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To summarize: MVC, MVC, and more MVC.

Keep things decoupled with abundant usage of events.

For somebody new to MVC in JavaScript, how are models commonly implemented? Some kind of AJAX?

When building apps on Node.js, we use the same Backbone models and collections on both client and server. The difference is the Backbone.sync implementation:

* On client Backbone.sync does AJAX calls

* On server Backbone.sync talks to database

In some cases we also do Backbone.sync via socket.io

Note: Backbone.sync is the method all I/O operations on Backbone.js models and collections call. You can either use the default AJAX-based implementation that Backbone.js ships with, or override it with your own.

AJAX will be the lowest layer. Think of it as the database calls in an ORM like activerecord. You have an object, you do some validations or perform some logic and when you want to persist it on the server, you make an ajax call. In backbone you will call save on the model and it will do a POST or PUT request based on whether this is a new or already existing model.

Would this be a good MVC framework for Javascript: http://javascriptmvc.com/ ?

Yes. It is a popular one. You should also look at http://knockoutjs.com/ and http://maccman.github.com/spine/

Client-Side MVC isn't that widespread yet, so I'm not sure you could speak of a "common implementation" per se.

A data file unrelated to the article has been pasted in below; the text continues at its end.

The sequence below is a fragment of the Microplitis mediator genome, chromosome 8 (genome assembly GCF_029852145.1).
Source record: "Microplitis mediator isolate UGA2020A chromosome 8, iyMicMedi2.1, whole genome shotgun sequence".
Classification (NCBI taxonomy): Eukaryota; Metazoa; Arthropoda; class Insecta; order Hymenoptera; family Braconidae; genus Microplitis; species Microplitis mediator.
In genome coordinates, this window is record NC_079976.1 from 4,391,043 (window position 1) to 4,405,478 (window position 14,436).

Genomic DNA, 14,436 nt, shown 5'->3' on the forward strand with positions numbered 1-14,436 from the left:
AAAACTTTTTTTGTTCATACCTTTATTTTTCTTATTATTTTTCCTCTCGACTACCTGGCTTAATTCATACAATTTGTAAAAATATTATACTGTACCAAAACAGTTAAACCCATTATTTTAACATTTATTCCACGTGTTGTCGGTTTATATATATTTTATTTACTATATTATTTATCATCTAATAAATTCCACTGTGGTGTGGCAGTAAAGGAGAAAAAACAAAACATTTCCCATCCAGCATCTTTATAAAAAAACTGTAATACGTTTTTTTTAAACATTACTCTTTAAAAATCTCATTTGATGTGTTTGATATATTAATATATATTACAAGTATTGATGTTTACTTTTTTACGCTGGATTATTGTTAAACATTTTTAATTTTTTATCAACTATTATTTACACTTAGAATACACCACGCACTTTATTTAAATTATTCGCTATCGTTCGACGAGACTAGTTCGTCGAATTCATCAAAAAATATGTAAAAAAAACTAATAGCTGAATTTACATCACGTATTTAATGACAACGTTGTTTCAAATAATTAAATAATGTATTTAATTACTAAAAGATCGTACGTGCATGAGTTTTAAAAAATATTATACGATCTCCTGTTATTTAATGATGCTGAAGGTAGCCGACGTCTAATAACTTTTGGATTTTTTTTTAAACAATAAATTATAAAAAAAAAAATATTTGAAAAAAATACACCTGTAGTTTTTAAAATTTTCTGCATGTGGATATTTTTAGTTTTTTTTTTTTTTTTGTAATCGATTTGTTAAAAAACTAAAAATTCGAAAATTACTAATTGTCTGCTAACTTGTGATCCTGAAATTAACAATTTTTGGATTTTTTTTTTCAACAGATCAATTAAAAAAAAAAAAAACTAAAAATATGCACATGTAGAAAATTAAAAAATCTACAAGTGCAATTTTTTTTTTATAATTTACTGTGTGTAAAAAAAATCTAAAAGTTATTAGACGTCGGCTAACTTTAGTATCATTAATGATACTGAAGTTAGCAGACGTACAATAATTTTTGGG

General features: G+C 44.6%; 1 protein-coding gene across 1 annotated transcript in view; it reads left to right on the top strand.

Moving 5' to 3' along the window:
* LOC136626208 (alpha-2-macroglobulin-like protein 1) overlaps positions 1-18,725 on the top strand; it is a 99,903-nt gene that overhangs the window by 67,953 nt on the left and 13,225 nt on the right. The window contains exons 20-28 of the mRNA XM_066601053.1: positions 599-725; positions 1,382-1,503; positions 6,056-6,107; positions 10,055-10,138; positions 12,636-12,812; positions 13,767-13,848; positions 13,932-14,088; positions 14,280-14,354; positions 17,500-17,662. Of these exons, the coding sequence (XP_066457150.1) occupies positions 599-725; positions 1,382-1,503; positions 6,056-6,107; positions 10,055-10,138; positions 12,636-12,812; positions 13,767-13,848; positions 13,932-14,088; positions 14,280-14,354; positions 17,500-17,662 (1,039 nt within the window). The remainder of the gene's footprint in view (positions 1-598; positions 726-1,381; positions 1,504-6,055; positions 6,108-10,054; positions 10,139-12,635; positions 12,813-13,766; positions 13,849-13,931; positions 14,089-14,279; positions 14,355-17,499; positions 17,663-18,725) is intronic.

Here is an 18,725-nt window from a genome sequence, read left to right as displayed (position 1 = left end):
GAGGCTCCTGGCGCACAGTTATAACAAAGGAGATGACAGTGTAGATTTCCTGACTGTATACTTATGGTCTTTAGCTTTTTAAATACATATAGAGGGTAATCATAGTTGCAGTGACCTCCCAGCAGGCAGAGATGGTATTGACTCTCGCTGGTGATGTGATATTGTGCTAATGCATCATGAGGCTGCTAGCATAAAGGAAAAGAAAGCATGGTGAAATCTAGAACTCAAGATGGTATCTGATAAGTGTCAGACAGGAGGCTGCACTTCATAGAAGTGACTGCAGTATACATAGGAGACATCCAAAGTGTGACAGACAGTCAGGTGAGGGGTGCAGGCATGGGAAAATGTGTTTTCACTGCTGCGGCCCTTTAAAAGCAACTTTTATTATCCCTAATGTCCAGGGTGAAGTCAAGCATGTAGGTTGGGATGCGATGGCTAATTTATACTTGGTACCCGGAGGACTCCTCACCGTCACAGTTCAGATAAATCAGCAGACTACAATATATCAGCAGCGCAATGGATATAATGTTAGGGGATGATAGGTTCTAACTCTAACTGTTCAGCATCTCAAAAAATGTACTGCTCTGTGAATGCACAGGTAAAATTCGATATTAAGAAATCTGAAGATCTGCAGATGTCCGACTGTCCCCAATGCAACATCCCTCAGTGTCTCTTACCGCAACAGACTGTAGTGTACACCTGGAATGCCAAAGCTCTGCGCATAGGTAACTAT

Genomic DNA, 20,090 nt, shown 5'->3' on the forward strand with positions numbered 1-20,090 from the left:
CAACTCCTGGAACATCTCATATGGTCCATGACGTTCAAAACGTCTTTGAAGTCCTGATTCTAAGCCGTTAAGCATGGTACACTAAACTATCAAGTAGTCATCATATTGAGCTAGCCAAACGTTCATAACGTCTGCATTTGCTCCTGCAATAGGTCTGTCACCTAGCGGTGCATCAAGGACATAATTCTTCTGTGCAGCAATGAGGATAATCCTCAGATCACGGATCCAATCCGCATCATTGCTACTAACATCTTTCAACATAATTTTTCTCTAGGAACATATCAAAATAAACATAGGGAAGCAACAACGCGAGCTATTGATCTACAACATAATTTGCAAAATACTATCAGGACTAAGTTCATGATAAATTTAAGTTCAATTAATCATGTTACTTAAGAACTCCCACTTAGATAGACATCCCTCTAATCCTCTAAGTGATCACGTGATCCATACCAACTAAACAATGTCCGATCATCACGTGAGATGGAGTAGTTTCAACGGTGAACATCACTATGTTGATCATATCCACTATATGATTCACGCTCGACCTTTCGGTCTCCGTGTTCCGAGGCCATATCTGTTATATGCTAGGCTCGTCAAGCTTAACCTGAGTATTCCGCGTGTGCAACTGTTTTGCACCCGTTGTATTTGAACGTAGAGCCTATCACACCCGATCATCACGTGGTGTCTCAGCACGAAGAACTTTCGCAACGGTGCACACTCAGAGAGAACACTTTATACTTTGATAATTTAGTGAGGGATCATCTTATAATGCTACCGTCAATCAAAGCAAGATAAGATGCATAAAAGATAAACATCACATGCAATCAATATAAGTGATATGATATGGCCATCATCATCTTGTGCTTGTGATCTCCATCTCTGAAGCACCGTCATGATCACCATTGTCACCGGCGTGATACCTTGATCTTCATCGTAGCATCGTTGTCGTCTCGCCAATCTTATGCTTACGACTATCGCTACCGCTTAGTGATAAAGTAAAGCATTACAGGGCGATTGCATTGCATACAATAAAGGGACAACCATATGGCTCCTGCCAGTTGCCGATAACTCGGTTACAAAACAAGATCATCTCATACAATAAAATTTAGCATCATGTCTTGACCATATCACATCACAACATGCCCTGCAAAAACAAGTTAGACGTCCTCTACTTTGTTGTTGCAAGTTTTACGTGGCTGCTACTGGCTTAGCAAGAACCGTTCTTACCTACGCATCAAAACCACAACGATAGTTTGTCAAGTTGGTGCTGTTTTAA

But models are generally just objects. They know how to handle and manage data. Nothing spectacularly complex.

As far as saving state goes there are different ways of doing it, the vanilla way backbone uses however seems to simply be making REST requests to the server.

Except I think it's more like MVVM in client-side JS code.

You don't really have a request dispatcher on the client side (a controller). Instead, you have a View Model, which is basically a representation/manager of the View in JS code (where the View itself is HTML).

One could easily argue that Backbone is the controller. Or even the EventEmitter.

The View itself is a javascript object with certain behaviours, the HTML is merely the representation of said object ... or conversely, it could be thought of as yet another model, with CSS being the view and what JavaScript considers a View being the controller for the actual rendering.

... it gets complicated.

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